The Tragedy of Arthur
by Arthur Phillips
From the very first sentence, the author informs you that he is, unlike so many the world-over, not a fan of Shakespeare. In fact, he finds the man quite insulting. He’s insulted even by the fact that Shakespeare has had such a lengthy and successful legacy.
Phillips does, however have his reasons. His mis-placed anger toward his father, (himself a Shakespeare admirer) and his jealousy of the mutual hobby of Shakespeare worship shared between his twin sister and father leads Phillips to reject the playwright’s body of work at an early age. But there’s more, much more.
The book, marketed as an introduction to a new-found Shakespeare play may seem more of an autobiography of Phillips himself — and it is — for good reason. The resurrection of “The Tragedy of Arthur” is greatly influenced by his personal family history. One can’t help but wonder when, exactly, the author will get down to the business of the play. And yet, Phillips is able to keep his readers engaged. He even allows the reader a glimpse of conversations, emails and mailed correspondence between himself and his publisher, as well as the legal team of his publishing house.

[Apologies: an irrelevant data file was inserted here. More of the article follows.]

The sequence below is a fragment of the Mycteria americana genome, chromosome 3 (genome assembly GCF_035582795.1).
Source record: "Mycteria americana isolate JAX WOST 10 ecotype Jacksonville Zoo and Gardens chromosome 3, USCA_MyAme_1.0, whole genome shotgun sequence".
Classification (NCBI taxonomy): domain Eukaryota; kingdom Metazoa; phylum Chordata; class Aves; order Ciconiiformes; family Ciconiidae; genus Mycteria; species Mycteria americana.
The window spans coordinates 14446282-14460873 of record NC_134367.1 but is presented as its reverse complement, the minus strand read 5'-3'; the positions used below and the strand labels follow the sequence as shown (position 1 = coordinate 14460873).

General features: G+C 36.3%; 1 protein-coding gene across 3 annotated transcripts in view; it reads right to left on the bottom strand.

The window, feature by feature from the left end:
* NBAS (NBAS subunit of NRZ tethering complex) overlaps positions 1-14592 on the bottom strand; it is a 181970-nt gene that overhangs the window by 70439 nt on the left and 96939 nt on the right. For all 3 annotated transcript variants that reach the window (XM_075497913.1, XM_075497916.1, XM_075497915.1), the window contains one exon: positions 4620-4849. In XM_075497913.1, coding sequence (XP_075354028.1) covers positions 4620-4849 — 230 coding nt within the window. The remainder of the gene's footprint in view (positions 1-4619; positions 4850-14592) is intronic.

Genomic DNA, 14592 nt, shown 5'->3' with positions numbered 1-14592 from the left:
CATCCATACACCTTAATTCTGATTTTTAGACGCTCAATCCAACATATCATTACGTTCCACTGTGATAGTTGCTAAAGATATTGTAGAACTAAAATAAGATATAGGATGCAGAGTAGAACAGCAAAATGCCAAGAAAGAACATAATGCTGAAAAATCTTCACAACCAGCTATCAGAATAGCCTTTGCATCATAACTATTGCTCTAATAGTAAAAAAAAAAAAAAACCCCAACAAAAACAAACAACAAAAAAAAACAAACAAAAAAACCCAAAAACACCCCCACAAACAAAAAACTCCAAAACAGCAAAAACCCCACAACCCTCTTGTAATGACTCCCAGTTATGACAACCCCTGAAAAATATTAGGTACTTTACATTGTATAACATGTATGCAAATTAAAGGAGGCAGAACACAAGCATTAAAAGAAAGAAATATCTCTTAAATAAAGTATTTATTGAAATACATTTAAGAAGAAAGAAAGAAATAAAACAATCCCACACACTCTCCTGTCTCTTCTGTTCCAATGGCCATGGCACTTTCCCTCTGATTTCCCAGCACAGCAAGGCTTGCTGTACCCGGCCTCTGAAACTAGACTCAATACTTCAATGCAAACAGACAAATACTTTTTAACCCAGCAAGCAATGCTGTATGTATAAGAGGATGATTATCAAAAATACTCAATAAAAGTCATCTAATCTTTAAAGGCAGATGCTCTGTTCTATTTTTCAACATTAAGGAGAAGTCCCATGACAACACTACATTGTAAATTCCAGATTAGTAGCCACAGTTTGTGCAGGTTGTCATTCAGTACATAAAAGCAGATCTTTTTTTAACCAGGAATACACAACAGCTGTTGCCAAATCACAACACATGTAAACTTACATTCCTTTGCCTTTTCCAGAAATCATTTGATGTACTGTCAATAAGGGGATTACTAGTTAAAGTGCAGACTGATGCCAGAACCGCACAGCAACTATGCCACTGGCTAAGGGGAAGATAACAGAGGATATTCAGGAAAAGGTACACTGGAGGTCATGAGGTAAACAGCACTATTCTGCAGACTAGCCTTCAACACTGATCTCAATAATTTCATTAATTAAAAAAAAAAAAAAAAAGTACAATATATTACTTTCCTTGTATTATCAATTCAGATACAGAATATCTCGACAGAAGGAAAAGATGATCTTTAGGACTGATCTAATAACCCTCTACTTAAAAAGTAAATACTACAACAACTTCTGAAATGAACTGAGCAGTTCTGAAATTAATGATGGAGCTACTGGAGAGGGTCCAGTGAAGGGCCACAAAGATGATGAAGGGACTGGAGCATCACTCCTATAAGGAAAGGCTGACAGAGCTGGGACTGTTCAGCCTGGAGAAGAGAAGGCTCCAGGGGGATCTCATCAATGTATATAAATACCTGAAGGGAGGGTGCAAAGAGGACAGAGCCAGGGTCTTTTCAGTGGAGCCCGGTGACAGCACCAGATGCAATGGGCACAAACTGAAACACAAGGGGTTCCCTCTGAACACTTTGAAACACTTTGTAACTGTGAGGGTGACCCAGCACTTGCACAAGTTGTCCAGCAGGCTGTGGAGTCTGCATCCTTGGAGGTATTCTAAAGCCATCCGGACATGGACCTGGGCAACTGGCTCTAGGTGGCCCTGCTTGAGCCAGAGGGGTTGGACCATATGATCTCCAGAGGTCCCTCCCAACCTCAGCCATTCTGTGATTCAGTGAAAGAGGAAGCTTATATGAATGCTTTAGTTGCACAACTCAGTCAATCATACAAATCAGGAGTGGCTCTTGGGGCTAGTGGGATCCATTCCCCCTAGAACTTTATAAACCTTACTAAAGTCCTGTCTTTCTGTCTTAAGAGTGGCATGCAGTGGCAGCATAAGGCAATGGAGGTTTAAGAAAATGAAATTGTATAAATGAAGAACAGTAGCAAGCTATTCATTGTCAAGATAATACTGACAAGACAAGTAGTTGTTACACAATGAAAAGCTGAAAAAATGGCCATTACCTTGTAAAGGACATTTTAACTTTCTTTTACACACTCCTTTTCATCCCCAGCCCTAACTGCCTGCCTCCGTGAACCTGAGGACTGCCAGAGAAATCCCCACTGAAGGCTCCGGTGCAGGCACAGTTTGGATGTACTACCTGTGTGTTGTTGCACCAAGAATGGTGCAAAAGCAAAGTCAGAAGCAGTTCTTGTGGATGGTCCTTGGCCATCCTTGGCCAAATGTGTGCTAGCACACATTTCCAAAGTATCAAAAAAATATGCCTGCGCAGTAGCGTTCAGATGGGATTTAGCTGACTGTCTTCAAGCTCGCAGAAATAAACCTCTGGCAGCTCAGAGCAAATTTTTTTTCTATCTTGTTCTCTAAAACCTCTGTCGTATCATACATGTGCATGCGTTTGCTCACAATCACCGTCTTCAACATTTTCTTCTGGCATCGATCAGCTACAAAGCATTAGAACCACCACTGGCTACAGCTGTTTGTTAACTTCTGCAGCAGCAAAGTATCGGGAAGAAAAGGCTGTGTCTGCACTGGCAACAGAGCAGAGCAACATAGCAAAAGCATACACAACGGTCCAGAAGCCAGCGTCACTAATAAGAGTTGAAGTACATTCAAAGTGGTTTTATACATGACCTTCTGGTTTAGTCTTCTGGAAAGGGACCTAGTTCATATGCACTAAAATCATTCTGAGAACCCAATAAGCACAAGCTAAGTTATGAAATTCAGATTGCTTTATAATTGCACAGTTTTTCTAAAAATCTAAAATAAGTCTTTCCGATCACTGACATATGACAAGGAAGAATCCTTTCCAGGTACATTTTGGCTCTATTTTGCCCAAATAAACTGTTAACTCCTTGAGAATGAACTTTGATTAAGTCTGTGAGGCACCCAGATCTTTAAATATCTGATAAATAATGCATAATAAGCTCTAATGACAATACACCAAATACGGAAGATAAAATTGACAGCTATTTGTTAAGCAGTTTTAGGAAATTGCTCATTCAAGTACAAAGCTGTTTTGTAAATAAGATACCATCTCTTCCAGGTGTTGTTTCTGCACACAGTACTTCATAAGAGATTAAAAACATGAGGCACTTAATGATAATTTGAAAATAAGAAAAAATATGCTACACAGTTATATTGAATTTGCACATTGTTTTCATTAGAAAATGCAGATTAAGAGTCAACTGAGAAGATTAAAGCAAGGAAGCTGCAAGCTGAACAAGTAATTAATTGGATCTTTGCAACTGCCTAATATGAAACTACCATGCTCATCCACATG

Certainly there were times I felt no pity for the misfortunes of Phillips, some thrust upon him, others self-made. A handsome author, (I’ll allow those who are curious to Google for themselves) living first in New York and later Europe, he seems at a young age to worship women, with little respect for them.
But just before you begin to dislike the guy, he surprises you. In the end, Phillips wins his reader’s admiration, if only for his self-judgement and his well-crafted prose. He is painstakingly honest. He divulges his most essential personal weaknesses and failures in a way that leaves the reader with a newfound respect for Phillips himself. I often forgot the purpose of the introduction is to — well — introduce the play itself. I was simply lost in the story, enjoying the journey, as I would a long walk through a dense forrest with no view of the path.
And boy can this guy write. Phillips has a way of slowly developing into a wonderful paragraph of prose. As he unravels the painful, but often sweet familial stories, Phillips pays homage to his family by putting to paper his fondness for their quirks, even though he admits that as the book is going to print, his twin sister isn’t speaking to him. (The sister alone is a wonderful character).
Now down to the alleged Shakespeare play. Because I cannot claim to be a Shakespearean expert, (and because so many of the experts cited in the book were stumped themselves), I will leave the final decision to you. Did Shakespeare write the play? We may never know, but I can assure you both the book and the play are well worth the read. Who doesn’t, after all, enjoy a bit of mystery?